two people sitting talking on an oversized phone giving peer support for parkinson's disease

Do You Need Someone to Talk To?

Were you recently diagnosed with Parkinson’s disease (PD)? Are you feeling alone and confused? Do you just need someone to talk to who understands how you are feeling with Parkinson’s?

One of the biggest problems for people with Parkinson’s is the feeling of isolation after getting diagnosed with the disease.

Their doctor may give them a prescription and instructions to come back in 3-6 months. They may have numerous questions that won’t get answered until the return visit to the neurologist. Often, they don’t know anyone else with PD to talk to. They may be afraid to "come out" with their diagnosis and have no one to turn to. This often leads to depression, self-imposed isolation, and loneliness.

What can we do?

Is there anything you can do about this if it happens to you? Absolutely. Those of us who have been living with Parkinson’s for a while often receive phone calls from someone whose friend or family member was recently diagnosed. Would we mind talking to them?

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Over the years, I have spent many hours meeting people for coffee or just talking on the phone with them. Answering questions and assuring them that, yes, there is life after a Parkinson’s diagnosis, and by the way, that life can be pretty good for a long time.

The value of peer to peer mentoring

The big buzz among bloggers at the World Parkinson’s Congress in Kyoto in 2019, was about the value of peer to peer mentoring. We were all having these informal meetings to bridge the gap between diagnosis and the next doctor’s visit, but there was no formal program offered anywhere that we were aware of.

Fast forward 7 months. The Pandemic arrived in March, 2020 and life changed for everyone. All of the PD exercise classes, which really functioned as support groups, shut down. The formal support groups shut down. We didn’t know what hit us or what to do. The phone calls from the newly diagnosed increased because there really was no place for them to go.

Some of the organizations started to respond with mentoring type programs such as the Fox Foundation Buddy Program. Others began to devise their own. My own group, Twitchy Women, which began meeting on Zoom at the beginning of the pandemic, also saw a need to start a peer mentoring program for women. A team of about 10 women worked together to create a more formal mentoring program. Within a few months we were ready to launch.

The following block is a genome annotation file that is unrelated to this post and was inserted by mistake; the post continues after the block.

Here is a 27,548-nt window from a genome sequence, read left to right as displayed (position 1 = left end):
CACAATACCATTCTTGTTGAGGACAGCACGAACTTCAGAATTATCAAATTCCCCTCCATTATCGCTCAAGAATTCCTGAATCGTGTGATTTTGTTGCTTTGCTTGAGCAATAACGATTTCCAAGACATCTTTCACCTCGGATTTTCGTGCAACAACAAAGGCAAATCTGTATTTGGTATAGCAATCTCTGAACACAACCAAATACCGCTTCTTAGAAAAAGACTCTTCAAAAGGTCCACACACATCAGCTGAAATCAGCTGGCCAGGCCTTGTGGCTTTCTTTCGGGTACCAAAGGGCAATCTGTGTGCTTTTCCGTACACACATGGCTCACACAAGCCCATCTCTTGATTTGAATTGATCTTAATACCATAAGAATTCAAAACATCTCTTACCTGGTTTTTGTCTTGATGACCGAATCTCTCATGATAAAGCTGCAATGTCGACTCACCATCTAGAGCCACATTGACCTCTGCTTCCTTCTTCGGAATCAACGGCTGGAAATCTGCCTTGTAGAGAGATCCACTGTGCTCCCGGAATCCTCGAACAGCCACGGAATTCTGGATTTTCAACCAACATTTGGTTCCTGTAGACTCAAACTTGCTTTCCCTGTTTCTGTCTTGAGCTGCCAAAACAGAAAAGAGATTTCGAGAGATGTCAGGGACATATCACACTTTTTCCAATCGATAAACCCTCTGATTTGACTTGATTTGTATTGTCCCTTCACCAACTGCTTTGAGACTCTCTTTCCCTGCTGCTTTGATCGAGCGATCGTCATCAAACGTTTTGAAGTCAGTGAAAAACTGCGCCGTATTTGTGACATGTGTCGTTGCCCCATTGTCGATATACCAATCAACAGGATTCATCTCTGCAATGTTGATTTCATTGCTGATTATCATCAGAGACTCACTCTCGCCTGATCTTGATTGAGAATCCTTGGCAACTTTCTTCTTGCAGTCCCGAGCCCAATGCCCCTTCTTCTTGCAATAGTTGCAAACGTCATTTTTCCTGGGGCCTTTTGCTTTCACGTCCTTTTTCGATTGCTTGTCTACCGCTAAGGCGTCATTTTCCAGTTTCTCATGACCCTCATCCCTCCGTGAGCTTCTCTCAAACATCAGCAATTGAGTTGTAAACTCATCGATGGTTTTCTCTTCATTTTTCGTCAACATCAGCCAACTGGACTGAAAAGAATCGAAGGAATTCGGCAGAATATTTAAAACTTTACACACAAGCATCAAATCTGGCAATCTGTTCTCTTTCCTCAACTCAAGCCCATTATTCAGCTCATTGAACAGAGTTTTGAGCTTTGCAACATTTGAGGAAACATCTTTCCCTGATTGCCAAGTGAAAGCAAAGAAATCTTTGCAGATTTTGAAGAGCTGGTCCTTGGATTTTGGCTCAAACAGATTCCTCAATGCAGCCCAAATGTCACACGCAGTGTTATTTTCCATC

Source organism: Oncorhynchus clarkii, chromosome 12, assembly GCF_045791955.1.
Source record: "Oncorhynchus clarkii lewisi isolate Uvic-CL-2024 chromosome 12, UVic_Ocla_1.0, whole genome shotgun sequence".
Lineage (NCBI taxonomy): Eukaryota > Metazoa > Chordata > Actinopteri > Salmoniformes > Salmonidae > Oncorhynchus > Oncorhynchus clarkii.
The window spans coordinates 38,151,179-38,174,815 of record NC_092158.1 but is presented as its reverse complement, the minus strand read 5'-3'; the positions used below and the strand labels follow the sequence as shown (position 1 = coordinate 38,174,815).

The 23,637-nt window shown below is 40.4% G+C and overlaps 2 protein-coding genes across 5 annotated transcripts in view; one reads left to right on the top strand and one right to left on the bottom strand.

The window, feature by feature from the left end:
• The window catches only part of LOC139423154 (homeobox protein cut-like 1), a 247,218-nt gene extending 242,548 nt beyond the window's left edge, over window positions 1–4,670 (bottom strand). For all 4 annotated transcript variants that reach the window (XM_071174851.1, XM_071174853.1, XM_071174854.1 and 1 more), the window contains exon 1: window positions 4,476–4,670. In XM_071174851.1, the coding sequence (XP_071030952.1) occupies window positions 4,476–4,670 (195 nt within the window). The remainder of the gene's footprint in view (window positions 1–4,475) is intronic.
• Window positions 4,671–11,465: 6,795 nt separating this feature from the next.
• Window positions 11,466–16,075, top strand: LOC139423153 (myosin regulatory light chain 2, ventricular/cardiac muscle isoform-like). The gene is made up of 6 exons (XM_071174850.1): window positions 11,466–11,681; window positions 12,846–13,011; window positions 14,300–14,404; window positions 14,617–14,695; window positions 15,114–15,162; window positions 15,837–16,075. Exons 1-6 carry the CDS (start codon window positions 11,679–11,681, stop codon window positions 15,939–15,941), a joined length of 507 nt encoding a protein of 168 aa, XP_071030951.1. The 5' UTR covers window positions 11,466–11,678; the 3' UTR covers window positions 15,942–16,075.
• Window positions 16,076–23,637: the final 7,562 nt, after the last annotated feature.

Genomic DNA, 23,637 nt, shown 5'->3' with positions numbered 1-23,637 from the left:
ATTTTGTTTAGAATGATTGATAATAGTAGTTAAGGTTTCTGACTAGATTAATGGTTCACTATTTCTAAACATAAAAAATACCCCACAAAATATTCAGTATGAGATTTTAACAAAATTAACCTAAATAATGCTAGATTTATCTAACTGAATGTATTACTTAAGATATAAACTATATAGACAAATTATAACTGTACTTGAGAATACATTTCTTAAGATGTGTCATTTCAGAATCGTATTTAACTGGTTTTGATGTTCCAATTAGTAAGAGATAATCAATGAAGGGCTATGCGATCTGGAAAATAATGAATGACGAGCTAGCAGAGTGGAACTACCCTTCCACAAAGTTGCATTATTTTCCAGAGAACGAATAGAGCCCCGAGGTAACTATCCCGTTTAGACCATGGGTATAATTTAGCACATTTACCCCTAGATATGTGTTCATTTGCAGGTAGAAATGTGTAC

In the past 2 years, our team, which is all volunteers, has matched closed to 200 women with peer mentors. The mentors are trained and given a handbook with guidelines for mentoring.

Avoiding isolation and loneliness

Does peer to peer mentoring really work to help avoid isolation and loneliness? Giving someone newly diagnosed someone to talk to about PD can be a lifeline. Having a mentor means having a friend who has gone through this before, who can answer your questions and just be there for you. Sometimes the relationships are short term. Others become deep friendships. Either way, the success we have found with this program has been amazing for both the mentee and the mentor.

If there is no mentoring program available in your community, we invite you to check out our peer support program. Please note that our program is for women only at this point.

This or That

When it comes to getting PD support, I'd prefer:

This article represents the opinions, thoughts, and experiences of the author; none of this content has been paid for by any advertiser. The team does not recommend or endorse any products or treatments discussed herein. Learn more about how we maintain editorial integrity here.

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